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Using PCRE from C, given the regex /^a{1,3}$/ and the string "aa", pcre_dfa_exec() returns 1 indicating that the string matches.

What I need is to be able to determine that the string does not exhaust the regex, and that there is room for further characters in the string which might potentially also match (ie "111").

I can't find an API for this in PCRE. Am I missing something?

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Could you give examples of other strings and what the results should be? –  Barmar Apr 30 '13 at 1:15
All other rules should be the same as normal matching. eg 'b', 'ab', 'aaaa' should not match, 'a', 'aa' should indicate that they match but are not exhaustive, and 'aaa' should match exactly. PCRE_PARTIAL almost does this, except it considers 'aa' to be an exact match. –  Ben Langfeld Apr 30 '13 at 1:34
That's because aa IS an exact match. Your regexp says it matches 1, 2, or 3 a's. I'm not sure what you mean by "which might potentially also match". –  Barmar Apr 30 '13 at 1:36
If you want to know if it's exactly aaa use /^a{3}$/ –  Barmar Apr 30 '13 at 1:39
I get that, but I don't have a static regex. I can't simply use a different regex. What I mean is "aa" is an exact match, but so would be "aaa". I could add further characters to the test string and it wouldn't necessarily fail to match. I can check this in Java using requireEnd (docs.oracle.com/javase/6/docs/api/java/util/regex/…). Does PCRE not have anything similar? –  Ben Langfeld Apr 30 '13 at 1:56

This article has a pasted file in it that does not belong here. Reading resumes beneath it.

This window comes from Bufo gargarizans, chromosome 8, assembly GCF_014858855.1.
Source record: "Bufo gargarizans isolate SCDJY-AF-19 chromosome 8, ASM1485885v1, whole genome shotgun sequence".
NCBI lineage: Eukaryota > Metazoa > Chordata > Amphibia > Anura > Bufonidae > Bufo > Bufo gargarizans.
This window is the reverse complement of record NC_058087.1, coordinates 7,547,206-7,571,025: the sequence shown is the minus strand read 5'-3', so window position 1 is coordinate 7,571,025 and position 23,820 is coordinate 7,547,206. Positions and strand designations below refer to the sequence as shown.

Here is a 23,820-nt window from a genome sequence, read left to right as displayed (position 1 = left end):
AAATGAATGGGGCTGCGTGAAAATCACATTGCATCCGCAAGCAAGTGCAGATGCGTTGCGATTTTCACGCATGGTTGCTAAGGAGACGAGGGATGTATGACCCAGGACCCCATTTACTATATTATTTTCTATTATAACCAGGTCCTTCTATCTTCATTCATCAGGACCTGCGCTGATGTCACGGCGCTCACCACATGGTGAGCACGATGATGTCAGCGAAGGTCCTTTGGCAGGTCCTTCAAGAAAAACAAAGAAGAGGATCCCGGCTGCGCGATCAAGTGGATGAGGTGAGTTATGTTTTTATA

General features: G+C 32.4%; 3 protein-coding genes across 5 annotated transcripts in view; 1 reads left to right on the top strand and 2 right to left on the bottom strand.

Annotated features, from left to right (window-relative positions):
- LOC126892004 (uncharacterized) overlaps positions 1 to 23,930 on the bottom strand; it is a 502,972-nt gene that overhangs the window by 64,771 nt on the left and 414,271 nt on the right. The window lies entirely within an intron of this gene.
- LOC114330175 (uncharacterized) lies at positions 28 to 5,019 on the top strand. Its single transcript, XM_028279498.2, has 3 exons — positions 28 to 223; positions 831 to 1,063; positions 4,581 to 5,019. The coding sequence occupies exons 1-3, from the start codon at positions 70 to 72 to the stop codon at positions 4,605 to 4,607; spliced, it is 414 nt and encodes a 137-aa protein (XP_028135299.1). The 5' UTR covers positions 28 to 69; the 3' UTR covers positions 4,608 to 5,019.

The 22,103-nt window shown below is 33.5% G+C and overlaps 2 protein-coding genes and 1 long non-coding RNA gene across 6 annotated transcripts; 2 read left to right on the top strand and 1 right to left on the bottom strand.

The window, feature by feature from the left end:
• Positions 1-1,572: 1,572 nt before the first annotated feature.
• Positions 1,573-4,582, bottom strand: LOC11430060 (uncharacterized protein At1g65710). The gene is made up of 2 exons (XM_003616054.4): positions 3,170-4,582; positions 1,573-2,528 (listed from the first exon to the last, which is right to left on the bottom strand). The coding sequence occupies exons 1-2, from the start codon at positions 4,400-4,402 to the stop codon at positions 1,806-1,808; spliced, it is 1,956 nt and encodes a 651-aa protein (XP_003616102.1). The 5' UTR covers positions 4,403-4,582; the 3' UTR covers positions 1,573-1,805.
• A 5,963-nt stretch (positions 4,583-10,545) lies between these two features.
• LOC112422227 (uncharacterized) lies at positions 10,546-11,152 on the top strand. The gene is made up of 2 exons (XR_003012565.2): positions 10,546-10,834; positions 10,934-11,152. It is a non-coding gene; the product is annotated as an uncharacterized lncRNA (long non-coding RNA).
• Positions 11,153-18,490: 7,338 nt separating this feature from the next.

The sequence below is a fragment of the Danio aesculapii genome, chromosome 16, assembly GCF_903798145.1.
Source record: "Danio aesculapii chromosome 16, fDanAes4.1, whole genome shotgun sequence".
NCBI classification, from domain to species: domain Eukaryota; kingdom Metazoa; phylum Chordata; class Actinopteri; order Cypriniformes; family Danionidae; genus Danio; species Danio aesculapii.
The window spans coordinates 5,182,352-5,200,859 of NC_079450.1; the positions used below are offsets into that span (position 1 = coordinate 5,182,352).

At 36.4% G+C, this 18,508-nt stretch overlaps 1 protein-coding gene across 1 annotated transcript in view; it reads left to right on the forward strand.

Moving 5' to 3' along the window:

1 Answer 1

You cant do that using pcre or any other regexp matching engine either for that matter. Consider the regexp a+, there is no string for which the regexp is exhausted. For most regexps, there is an infinite number of strings that will match it.

However, if you limit your problem to regexps that only match a finite number of characters you could solve your problem. You would first generate all strings that satisfy a regexp and then check that the specified string is the longest one among them.

You could use this perl module: Regexp:Genexp Or use the Python solution here.

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